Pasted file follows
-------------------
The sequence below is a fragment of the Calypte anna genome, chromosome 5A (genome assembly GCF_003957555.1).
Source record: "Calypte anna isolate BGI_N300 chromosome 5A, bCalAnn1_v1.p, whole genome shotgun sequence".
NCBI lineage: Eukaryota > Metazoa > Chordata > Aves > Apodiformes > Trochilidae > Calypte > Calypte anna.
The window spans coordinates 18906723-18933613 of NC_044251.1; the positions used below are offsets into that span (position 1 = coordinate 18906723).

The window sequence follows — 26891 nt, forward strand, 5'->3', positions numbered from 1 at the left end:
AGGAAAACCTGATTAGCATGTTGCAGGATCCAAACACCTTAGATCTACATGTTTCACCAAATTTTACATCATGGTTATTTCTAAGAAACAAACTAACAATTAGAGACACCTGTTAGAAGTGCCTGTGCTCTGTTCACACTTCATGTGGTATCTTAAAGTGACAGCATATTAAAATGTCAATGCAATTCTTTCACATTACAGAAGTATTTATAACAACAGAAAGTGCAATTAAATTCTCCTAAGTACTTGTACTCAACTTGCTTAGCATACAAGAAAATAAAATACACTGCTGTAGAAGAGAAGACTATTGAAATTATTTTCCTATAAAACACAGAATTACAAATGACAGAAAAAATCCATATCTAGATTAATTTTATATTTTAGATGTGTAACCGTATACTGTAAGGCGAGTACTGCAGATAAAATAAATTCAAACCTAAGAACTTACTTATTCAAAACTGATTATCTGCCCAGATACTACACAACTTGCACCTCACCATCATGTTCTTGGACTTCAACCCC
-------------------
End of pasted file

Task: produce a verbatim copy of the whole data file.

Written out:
The sequence below is a fragment of the Calypte anna genome, chromosome 5A (genome assembly GCF_003957555.1).
Source record: "Calypte anna isolate BGI_N300 chromosome 5A, bCalAnn1_v1.p, whole genome shotgun sequence".
NCBI lineage: Eukaryota > Metazoa > Chordata > Aves > Apodiformes > Trochilidae > Calypte > Calypte anna.
The window spans coordinates 18906723-18933613 of NC_044251.1; the positions used below are offsets into that span (position 1 = coordinate 18906723).

The window sequence follows — 26891 nt, forward strand, 5'->3', positions numbered from 1 at the left end:
AGGAAAACCTGATTAGCATGTTGCAGGATCCAAACACCTTAGATCTACATGTTTCACCAAATTTTACATCATGGTTATTTCTAAGAAACAAACTAACAATTAGAGACACCTGTTAGAAGTGCCTGTGCTCTGTTCACACTTCATGTGGTATCTTAAAGTGACAGCATATTAAAATGTCAATGCAATTCTTTCACATTACAGAAGTATTTATAACAACAGAAAGTGCAATTAAATTCTCCTAAGTACTTGTACTCAACTTGCTTAGCATACAAGAAAATAAAATACACTGCTGTAGAAGAGAAGACTATTGAAATTATTTTCCTATAAAACACAGAATTACAAATGACAGAAAAAATCCATATCTAGATTAATTTTATATTTTAGATGTGTAACCGTATACTGTAAGGCGAGTACTGCAGATAAAATAAATTCAAACCTAAGAACTTACTTATTCAAAACTGATTATCTGCCCAGATACTACACAACTTGCACCTCACCATCATGTTCTTGGACTTCAACCCC